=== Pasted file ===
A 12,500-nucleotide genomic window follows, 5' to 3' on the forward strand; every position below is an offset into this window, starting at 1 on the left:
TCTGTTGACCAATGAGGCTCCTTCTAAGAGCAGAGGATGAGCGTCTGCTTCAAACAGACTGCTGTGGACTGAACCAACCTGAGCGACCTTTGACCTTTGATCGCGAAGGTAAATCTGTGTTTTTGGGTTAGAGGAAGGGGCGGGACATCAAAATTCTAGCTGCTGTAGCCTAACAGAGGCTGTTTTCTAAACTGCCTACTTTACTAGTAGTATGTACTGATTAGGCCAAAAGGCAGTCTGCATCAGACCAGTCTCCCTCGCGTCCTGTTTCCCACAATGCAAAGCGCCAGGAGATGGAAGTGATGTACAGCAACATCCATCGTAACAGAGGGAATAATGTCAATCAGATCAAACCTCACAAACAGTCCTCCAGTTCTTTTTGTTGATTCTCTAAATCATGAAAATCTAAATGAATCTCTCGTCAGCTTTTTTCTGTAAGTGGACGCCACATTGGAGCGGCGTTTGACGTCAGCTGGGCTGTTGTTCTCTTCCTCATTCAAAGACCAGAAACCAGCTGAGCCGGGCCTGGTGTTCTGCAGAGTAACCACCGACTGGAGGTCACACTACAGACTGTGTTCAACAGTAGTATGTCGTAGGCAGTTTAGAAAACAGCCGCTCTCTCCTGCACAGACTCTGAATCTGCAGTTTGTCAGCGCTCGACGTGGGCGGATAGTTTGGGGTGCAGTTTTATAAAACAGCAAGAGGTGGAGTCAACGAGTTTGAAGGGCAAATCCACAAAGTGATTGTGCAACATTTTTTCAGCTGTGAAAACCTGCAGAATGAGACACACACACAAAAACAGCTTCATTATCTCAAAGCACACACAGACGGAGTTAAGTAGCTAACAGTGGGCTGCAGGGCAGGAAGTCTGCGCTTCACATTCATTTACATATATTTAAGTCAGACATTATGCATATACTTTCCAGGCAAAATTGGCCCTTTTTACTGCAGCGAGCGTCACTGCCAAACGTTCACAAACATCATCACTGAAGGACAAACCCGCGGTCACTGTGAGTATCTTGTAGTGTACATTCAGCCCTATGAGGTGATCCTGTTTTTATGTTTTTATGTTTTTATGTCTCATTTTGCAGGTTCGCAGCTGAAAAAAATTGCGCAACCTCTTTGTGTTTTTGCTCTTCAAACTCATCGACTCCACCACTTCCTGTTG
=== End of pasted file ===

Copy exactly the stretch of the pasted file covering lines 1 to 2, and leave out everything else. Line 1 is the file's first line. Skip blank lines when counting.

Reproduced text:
A 12,500-nucleotide genomic window follows, 5' to 3' on the forward strand; every position below is an offset into this window, starting at 1 on the left:
TCTGTTGACCAATGAGGCTCCTTCTAAGAGCAGAGGATGAGCGTCTGCTTCAAACAGACTGCTGTGGACTGAACCAACCTGAGCGACCTTTGACCTTTGATCGCGAAGGTAAATCTGTGTTTTTGGGTTAGAGGAAGGGGCGGGACATCAAAATTCTAGCTGCTGTAGCCTAACAGAGGCTGTTTTCTAAACTGCCTACTTTACTAGTAGTATGTACTGATTAGGCCAAAAGGCAGTCTGCATCAGACCAGTCTCCCTCGCGTCCTGTTTCCCACAATGCAAAGCGCCAGGAGATGGAAGTGATGTACAGCAACATCCATCGTAACAGAGGGAATAATGTCAATCAGATCAAACCTCACAAACAGTCCTCCAGTTCTTTTTGTTGATTCTCTAAATCATGAAAATCTAAATGAATCTCTCGTCAGCTTTTTTCTGTAAGTGGACGCCACATTGGAGCGGCGTTTGACGTCAGCTGGGCTGTTGTTCTCTTCCTCATTCAAAGACCAGAAACCAGCTGAGCCGGGCCTGGTGTTCTGCAGAGTAACCACCGACTGGAGGTCACACTACAGACTGTGTTCAACAGTAGTATGTCGTAGGCAGTTTAGAAAACAGCCGCTCTCTCCTGCACAGACTCTGAATCTGCAGTTTGTCAGCGCTCGACGTGGGCGGATAGTTTGGGGTGCAGTTTTATAAAACAGCAAGAGGTGGAGTCAACGAGTTTGAAGGGCAAATCCACAAAGTGATTGTGCAACATTTTTTCAGCTGTGAAAACCTGCAGAATGAGACACACACACAAAAACAGCTTCATTATCTCAAAGCACACACAGACGGAGTTAAGTAGCTAACAGTGGGCTGCAGGGCAGGAAGTCTGCGCTTCACATTCATTTACATATATTTAAGTCAGACATTATGCATATACTTTCCAGGCAAAATTGGCCCTTTTTACTGCAGCGAGCGTCACTGCCAAACGTTCACAAACATCATCACTGAAGGACAAACCCGCGGTCACTGTGAGTATCTTGTAGTGTACATTCAGCCCTATGAGGTGATCCTGTTTTTATGTTTTTATGTTTTTATGTCTCATTTTGCAGGTTCGCAGCTGAAAAAAATTGCGCAACCTCTTTGTGTTTTTGCTCTTCAAACTCATCGACTCCACCACTTCCTGTTG